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Posted by Patrick Hunter | May 03, 2012 | 0 Comments

Turn it Off

A Key to Happiness and Financial Success?

Turn off the television?  Shut down the computer?  THIS is the key to eliminating future financial woes????

My clients are often incredulous when I first suggest that they will be better able to avoid financial distress and perhaps even achieve financial success if they heed this seemingly simple advice for their family.  Let me make my case.

Americans are spending between 21 to 30 hours a week watching television and another 15 to 20 hours a week online.  Add this to the time they spend working, sleeping and engaging in other non-social activities, they are left with very little time to foster relationships.  I would suggest that as a society we are living in a social dessert.   Couples do not talk to each other.  Children and parents do not communicate. Marriages are dissolving at record rates and becoming less common.   Children have few friends and very frequently have little real social contact with their parents.  We do not know our neighbors.  We seldom meet with our co-workers or friends.  Churches and social clubs have fewer and fewer members.  When was the last time that you got together with friends?  Do you hear children playing together in your neighborhood?  We all are thirsting for connections, for relationships, but we leave ourselves no time to find them or nurture them.  Perhaps this hunger is what makes Facebook so popular, and yet, Facebook really provides no real relationships, but merely a facade, a false front of relationships.  How many “friends” do you have?

When scientists have studied happiness one of the clearest findings is that humans are social creatures and that close social relationships are a primary factor in human happiness.  Close relationships provide us: the ability to love and be loved; validation of self worth; a source of help in times of trouble; mutual understanding; security; diversity to help us grow and learn; fun and celebration; and support to make positive changes in our life.   A second important factor found in people who are happy is that  they feel connected to at least one community, such as a church community or a social club.   So it seems clear that happiness in large part is related to our connections with others.   Indeed, when I ask my clients to describe times that they have been happy, inevitably they describe events in which they shared something with someone they are close to.  So if one has few if any relationships then it is natural that they will suffer from unhappiness.  I would posit that our American society is heavily populated with unhappy people with nominal relationships.    If we are unhappy, we shall seek ways to be happy.

Now enter the marketers intent on selling products.  What do they tell us on a constant and regular basis?  They tell us that the key to happiness is the ownership of whatever it is that they want to sell.  They tell our children that if they want to be happy and have good relationships with parents and friends, then they need to have this or that toy, or wear this clothing The advertising might be very direct such as the recent Direc TV commercials “Don'‘t wake up in a roadside ditch, get Direc TV”.     Or it may be more subtle, showing pictures and videos of happy people, happy families.  The inference is that you too can be happy, just like these people.  Just BUY, BUY, BUY, BUY!!!  And even if we recognize the lie that the marketers tell us, still and yet most of us have the impulse to shop or acquire possessions when we are unhappy.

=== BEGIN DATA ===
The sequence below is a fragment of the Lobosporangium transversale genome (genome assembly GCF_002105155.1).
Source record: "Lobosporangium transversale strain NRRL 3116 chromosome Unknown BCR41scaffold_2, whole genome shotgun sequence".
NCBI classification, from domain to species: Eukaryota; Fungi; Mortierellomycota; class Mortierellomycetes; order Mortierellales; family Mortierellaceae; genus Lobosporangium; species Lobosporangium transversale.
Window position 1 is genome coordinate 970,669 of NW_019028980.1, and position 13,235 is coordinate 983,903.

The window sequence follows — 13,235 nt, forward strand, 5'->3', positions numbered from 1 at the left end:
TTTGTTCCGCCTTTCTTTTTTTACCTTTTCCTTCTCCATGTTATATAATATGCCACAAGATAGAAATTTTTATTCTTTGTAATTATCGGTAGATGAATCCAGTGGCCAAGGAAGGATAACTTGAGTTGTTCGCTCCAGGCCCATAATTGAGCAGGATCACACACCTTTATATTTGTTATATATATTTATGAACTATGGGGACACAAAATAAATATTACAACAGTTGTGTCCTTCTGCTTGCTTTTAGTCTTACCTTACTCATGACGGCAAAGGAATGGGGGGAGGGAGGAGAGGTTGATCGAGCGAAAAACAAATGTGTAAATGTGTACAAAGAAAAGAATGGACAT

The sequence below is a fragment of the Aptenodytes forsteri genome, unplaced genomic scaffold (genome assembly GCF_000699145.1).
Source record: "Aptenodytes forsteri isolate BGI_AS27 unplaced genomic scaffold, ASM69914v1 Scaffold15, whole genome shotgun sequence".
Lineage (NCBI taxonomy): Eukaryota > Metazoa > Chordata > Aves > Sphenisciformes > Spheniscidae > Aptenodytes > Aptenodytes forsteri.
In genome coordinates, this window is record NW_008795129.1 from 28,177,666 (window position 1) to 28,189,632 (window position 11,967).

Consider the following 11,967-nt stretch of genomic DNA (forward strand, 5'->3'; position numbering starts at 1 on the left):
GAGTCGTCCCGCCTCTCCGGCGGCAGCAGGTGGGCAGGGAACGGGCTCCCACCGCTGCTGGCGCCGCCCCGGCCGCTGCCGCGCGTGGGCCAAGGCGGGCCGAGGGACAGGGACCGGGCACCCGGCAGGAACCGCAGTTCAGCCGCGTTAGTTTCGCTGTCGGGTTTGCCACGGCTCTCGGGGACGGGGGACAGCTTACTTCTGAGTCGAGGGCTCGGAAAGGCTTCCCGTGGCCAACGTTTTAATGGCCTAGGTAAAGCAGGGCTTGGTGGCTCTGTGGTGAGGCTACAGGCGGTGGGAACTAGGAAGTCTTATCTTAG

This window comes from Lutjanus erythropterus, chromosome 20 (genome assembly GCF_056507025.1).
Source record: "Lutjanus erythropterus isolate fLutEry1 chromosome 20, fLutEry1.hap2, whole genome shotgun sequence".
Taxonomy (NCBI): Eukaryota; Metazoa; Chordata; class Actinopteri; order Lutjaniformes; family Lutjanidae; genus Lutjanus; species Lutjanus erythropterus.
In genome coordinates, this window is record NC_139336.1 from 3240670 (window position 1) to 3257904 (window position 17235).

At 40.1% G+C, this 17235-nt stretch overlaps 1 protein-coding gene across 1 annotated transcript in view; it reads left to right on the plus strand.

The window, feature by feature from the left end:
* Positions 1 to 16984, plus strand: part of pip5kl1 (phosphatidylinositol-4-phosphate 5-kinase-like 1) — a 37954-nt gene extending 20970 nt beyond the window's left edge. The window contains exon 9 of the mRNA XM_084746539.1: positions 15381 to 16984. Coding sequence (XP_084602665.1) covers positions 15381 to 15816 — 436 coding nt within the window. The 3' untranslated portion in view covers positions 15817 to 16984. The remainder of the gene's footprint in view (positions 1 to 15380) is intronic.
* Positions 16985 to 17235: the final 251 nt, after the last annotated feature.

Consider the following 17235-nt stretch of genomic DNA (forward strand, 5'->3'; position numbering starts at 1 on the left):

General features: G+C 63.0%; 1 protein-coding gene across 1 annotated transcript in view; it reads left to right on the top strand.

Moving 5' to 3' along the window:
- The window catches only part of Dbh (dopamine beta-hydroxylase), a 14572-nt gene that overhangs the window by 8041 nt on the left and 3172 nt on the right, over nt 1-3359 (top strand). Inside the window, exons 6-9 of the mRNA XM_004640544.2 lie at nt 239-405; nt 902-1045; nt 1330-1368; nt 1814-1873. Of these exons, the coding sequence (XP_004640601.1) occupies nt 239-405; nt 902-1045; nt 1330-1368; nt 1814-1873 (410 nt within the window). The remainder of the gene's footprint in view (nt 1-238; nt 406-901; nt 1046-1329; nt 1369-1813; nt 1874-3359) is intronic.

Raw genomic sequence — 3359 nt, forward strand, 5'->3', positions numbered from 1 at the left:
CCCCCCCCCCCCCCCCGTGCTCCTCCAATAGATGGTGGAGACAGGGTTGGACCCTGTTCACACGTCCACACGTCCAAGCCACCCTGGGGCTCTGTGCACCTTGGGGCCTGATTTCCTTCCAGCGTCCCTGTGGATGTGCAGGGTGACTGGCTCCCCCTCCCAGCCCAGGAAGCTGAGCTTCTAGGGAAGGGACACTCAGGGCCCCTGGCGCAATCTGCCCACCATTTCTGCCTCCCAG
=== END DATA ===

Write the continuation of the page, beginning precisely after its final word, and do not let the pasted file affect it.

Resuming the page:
Now enter the credit industry.   You deserve to be happy.  You deserve to have the things to make you happy.  Buy now, pay later.  And the cash is handed out like candy at a parade.  In 2011 the total consumer debt reached its highest point in the last decade despite the downturn of the economy.

My point is not so much to turn off the television.  My point is that we need relationships.  This is the key to happiness.  We must find the time to spend with our families and friends.  We must swim against the tide and seek water in our social dessert.  To do this, it seems that turning off the television is the first big step towards happiness.  This will give us 30 extra hours a week to develop the relationships that we crave and find the happiness that we desire.  And maybe, just maybe, we will spend less, charge less and save more.  And maybe our children will have enough of a relationship with us to care for us when we are old.

About the Author

Patrick Hunter

Scope of Practice Patrick M. Hunter handles bankruptcy matters for business and individual debtors, secured andunsecured creditors, creditor committees and bankruptcy trustees. He represents clients in appeals through the Tenth CircuitCourt of Appeals and provides bankruptcy consulting services ...


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